File Under 'World'

I have never been entirely at ease with the term 'world' music. Where else could it come from? Nevertheless, both of these cds can be found in that section in the stores. If nothing else they demonstrate some of the diversity that dwells beneath the categorisation.

Andy Kershaw reckons that Taha and his musicians sound like The Clash reconvened as an Algerian rai band. Perhaps. His performances are full of energy and attitude, mixing the traditional rhythms of his own country with massive guitar riffs that could have come from a Led Zep album.

This set was recorded in Paris and you just know you're in for something special when the opening of 'Menfi' shifts from the drama created by Hamik Hamadouche's acoustic luth to the sharp power chords of Francois Delfin's electric guitar. The whole band tear into the song with relish and Taha growls and exhorts with a passion. I've no idea what he's singing about and it doesn't matter.

The same sort of fiery energy drives 'Nokta' with strings, presumably keyboard generated, adding another darker texture over which the snaky guitar writhes. Tracks like 'Bent Sahra' and the gutteral 'Barra Barra' are equally driven. The former has one of the most exhilarating rhythms on the album as well as some tantalisingly brief guitar breaks from either Delfin or guest, Steve Hillage. In fact Hillage appears on several tracks and shares composing credits with Taha along with taking care of the arranging and production duties. Remember when he wore woolly hats and contributed to songs about pot-head pixies ? So some old hippies don't fade away, the just mutate.

Not everything on the album is powered by rock influences, however. There is another spine-tingling introduction on 'Ya Rayah' featuring Hamadouche on luth, the notes cascading out into the near silence. And on 'Ala Jalkoum' another collaborator joins the band. Femi Kuti's vocals and sax set up a more mellow groove and even Taha sounds calm and reflective here.

In total contrast 'Voila Voila' use some rhythms and electronics that wouldn't be out of place on certain types of dance music. These rhythms pulsate behind Taha's impassioned rant and again some liquid guitar slides in and out of the mix. It's obviously a crowd pleaser as they chant along with it. The final track 'Garab' takes the frenzy further with voices and rhythms reaching an ecstatic climax to the set.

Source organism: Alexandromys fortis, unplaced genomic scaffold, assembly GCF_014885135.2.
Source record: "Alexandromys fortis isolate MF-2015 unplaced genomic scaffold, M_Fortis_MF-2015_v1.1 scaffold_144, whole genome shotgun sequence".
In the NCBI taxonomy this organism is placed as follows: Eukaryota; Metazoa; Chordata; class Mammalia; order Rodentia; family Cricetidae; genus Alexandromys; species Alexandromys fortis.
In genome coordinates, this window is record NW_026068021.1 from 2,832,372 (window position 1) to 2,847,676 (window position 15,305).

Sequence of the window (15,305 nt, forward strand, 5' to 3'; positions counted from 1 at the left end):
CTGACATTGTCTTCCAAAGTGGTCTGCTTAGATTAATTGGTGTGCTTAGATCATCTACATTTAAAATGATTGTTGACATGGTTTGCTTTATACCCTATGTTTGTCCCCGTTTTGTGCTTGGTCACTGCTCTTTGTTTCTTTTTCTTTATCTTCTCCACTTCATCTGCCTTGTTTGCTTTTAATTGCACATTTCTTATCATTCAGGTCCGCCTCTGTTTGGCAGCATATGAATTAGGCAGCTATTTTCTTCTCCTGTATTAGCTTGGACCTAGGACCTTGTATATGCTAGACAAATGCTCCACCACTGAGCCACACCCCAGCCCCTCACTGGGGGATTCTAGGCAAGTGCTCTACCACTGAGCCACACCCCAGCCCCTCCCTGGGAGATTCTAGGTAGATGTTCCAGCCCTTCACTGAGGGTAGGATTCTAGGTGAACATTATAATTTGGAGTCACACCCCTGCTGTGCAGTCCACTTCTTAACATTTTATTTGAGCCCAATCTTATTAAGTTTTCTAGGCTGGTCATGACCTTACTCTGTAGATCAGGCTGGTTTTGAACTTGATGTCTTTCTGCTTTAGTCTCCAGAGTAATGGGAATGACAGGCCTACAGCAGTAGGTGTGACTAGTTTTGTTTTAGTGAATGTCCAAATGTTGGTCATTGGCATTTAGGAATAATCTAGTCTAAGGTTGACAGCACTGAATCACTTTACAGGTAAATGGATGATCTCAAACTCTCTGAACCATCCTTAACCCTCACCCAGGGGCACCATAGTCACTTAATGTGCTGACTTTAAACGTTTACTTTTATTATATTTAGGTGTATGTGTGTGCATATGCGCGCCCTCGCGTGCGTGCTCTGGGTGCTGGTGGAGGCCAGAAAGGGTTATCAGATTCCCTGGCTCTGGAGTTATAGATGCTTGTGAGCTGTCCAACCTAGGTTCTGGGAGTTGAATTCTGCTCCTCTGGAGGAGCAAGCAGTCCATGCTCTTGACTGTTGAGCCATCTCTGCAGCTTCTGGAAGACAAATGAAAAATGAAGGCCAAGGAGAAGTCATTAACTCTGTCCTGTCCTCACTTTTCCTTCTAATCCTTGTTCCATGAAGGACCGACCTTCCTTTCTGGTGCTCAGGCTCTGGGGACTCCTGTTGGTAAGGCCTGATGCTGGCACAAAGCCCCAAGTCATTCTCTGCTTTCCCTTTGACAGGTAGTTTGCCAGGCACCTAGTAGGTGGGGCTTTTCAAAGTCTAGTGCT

There are plenty of striking vocalists in rai but Taha's is one of the most exciting and commanding. Mix that with endlessly inventive percussion and the stunning balance between guitar and luth and you have a very compelling combination.

The title of this second cd conveys, to an extent, what the music is like. The trio consists of Raoul Bjorkenheim (guitars), Ingebrigt Haker Flaten (basses) and Paal Nilssen-Love (drums) and if ever the term 'power trio' needed a definition then this is where you'd find it. Label founder Rune Kristoffersen draws parallels with Hendrix's Band of Gypsies but that doesn't really come close. I thought briefly of Brandon Ross' trio Harriet Tubman. I listened to them again. But no. This is real power. And it is an inspired teaming up of talents, joining the Finnish/American with the two younger Norwegians. They drive the demonic guitarist's explorations further. If you liked his work with Edward Vesala or his more recent cd 'Apocalypso' then you should investigate this.

As a 'live' studio recording it is more visceral and raw than anything you'll usually find in that environment. 'Oikosulku' sets the scene with seething swathes of drums and bass providing a wall of sound into which Bjorkenheim's guitar drills. Then on 'Salaa' the guitar slides and wobbles over the energetic drumming creating shifting, sometimes harsh textures. A more acerbic sound bombards the listener on ''Taajus' as Bjorkenheim becomes virtually unrecognisable amid the welter of effects and distortion. The three musicians crackle and fizz throughout the piece without much respite and the resultant music defies categorisation. Much of 'XXX' projects busy percussive layers of sound where it is virtually impossible to separate each instrument and say who is playing what. This is the most free-form outing as well as one which allows solo space for bass and drums.

By way of contrast, 'Vittula' is a spacey excursion with muted electronic winds and storms which squall across a bleak landscape. Not conventional guitar and bass music.

This set is full of high octane improvisation which in a couple of places is almost in danger of drowning in the headlong flood of its own invention. Nevertheless this is some of most exciting and abrasive trio playing released this year and is an unmissable addition to the work of all three players.

© Paul Donnelly 2002

Rachid Taha : LIVE (ARK 21 Records. ARKCD1010)

Bjorkenheim/Haker Flaten/Nilssen-Love : SCORCH TRIO : (Rune Grammofon. RCD 2025)